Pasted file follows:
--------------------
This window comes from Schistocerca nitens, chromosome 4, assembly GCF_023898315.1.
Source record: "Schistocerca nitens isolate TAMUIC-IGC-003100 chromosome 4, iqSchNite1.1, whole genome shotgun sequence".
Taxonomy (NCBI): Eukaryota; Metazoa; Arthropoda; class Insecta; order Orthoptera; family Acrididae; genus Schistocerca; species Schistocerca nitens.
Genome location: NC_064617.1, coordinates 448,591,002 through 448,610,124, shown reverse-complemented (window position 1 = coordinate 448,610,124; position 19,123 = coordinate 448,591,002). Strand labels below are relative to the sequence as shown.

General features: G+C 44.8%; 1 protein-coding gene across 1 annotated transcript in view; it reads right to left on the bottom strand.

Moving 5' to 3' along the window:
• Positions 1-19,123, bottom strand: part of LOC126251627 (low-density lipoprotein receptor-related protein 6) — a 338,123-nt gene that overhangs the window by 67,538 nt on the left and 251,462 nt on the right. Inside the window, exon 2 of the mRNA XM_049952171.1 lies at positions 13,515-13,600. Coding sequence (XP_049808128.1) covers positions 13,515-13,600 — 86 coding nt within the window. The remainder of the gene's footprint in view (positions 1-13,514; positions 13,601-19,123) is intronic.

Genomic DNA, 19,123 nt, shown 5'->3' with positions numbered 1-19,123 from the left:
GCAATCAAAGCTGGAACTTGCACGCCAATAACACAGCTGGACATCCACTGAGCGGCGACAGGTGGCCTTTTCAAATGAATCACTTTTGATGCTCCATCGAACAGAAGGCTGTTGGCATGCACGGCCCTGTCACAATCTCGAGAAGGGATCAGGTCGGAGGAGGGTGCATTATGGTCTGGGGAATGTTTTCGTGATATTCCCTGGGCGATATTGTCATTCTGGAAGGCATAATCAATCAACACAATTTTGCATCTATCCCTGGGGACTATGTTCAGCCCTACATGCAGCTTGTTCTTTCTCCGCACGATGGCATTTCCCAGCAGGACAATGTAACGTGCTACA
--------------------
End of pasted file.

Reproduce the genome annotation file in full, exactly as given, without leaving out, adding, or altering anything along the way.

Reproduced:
This window comes from Schistocerca nitens, chromosome 4, assembly GCF_023898315.1.
Source record: "Schistocerca nitens isolate TAMUIC-IGC-003100 chromosome 4, iqSchNite1.1, whole genome shotgun sequence".
Taxonomy (NCBI): Eukaryota; Metazoa; Arthropoda; class Insecta; order Orthoptera; family Acrididae; genus Schistocerca; species Schistocerca nitens.
Genome location: NC_064617.1, coordinates 448,591,002 through 448,610,124, shown reverse-complemented (window position 1 = coordinate 448,610,124; position 19,123 = coordinate 448,591,002). Strand labels below are relative to the sequence as shown.

General features: G+C 44.8%; 1 protein-coding gene across 1 annotated transcript in view; it reads right to left on the bottom strand.

Moving 5' to 3' along the window:
• Positions 1-19,123, bottom strand: part of LOC126251627 (low-density lipoprotein receptor-related protein 6) — a 338,123-nt gene that overhangs the window by 67,538 nt on the left and 251,462 nt on the right. Inside the window, exon 2 of the mRNA XM_049952171.1 lies at positions 13,515-13,600. Coding sequence (XP_049808128.1) covers positions 13,515-13,600 — 86 coding nt within the window. The remainder of the gene's footprint in view (positions 1-13,514; positions 13,601-19,123) is intronic.

Genomic DNA, 19,123 nt, shown 5'->3' with positions numbered 1-19,123 from the left:
GCAATCAAAGCTGGAACTTGCACGCCAATAACACAGCTGGACATCCACTGAGCGGCGACAGGTGGCCTTTTCAAATGAATCACTTTTGATGCTCCATCGAACAGAAGGCTGTTGGCATGCACGGCCCTGTCACAATCTCGAGAAGGGATCAGGTCGGAGGAGGGTGCATTATGGTCTGGGGAATGTTTTCGTGATATTCCCTGGGCGATATTGTCATTCTGGAAGGCATAATCAATCAACACAATTTTGCATCTATCCCTGGGGACTATGTTCAGCCCTACATGCAGCTTGTTCTTTCTCCGCACGATGGCATTTCCCAGCAGGACAATGTAACGTGCTACA